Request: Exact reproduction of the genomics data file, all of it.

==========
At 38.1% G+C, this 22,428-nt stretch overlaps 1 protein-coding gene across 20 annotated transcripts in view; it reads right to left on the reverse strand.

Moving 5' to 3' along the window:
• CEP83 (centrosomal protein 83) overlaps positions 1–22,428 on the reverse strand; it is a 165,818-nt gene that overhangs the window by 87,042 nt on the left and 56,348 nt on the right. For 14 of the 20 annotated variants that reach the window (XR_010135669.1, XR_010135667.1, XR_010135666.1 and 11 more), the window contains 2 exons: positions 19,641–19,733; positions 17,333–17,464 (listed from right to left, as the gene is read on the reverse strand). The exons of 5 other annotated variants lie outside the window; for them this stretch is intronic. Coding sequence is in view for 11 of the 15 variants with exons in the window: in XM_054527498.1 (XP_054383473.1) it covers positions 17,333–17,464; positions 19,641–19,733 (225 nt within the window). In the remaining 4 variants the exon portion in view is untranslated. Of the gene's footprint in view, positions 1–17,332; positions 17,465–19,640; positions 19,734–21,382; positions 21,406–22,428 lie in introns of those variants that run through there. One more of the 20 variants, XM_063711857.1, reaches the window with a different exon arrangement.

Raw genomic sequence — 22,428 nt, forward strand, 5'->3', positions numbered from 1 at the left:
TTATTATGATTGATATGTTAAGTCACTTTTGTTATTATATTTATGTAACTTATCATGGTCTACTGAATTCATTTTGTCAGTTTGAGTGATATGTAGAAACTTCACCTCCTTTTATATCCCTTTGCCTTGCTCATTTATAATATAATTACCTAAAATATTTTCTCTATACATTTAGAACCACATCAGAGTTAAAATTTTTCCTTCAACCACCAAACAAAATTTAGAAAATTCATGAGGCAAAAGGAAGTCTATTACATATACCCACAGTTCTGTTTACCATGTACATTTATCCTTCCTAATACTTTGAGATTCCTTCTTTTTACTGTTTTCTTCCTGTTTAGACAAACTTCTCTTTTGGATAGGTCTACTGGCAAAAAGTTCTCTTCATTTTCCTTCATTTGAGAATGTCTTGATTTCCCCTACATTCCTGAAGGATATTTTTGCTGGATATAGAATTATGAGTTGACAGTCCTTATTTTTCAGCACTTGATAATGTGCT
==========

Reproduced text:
At 38.1% G+C, this 22,428-nt stretch overlaps 1 protein-coding gene across 20 annotated transcripts in view; it reads right to left on the reverse strand.

Moving 5' to 3' along the window:
• CEP83 (centrosomal protein 83) overlaps positions 1–22,428 on the reverse strand; it is a 165,818-nt gene that overhangs the window by 87,042 nt on the left and 56,348 nt on the right. For 14 of the 20 annotated variants that reach the window (XR_010135669.1, XR_010135667.1, XR_010135666.1 and 11 more), the window contains 2 exons: positions 19,641–19,733; positions 17,333–17,464 (listed from right to left, as the gene is read on the reverse strand). The exons of 5 other annotated variants lie outside the window; for them this stretch is intronic. Coding sequence is in view for 11 of the 15 variants with exons in the window: in XM_054527498.1 (XP_054383473.1) it covers positions 17,333–17,464; positions 19,641–19,733 (225 nt within the window). In the remaining 4 variants the exon portion in view is untranslated. Of the gene's footprint in view, positions 1–17,332; positions 17,465–19,640; positions 19,734–21,382; positions 21,406–22,428 lie in introns of those variants that run through there. One more of the 20 variants, XM_063711857.1, reaches the window with a different exon arrangement.

Raw genomic sequence — 22,428 nt, forward strand, 5'->3', positions numbered from 1 at the left:
TTATTATGATTGATATGTTAAGTCACTTTTGTTATTATATTTATGTAACTTATCATGGTCTACTGAATTCATTTTGTCAGTTTGAGTGATATGTAGAAACTTCACCTCCTTTTATATCCCTTTGCCTTGCTCATTTATAATATAATTACCTAAAATATTTTCTCTATACATTTAGAACCACATCAGAGTTAAAATTTTTCCTTCAACCACCAAACAAAATTTAGAAAATTCATGAGGCAAAAGGAAGTCTATTACATATACCCACAGTTCTGTTTACCATGTACATTTATCCTTCCTAATACTTTGAGATTCCTTCTTTTTACTGTTTTCTTCCTGTTTAGACAAACTTCTCTTTTGGATAGGTCTACTGGCAAAAAGTTCTCTTCATTTTCCTTCATTTGAGAATGTCTTGATTTCCCCTACATTCCTGAAGGATATTTTTGCTGGATATAGAATTATGAGTTGACAGTCCTTATTTTTCAGCACTTGATAATGTGCT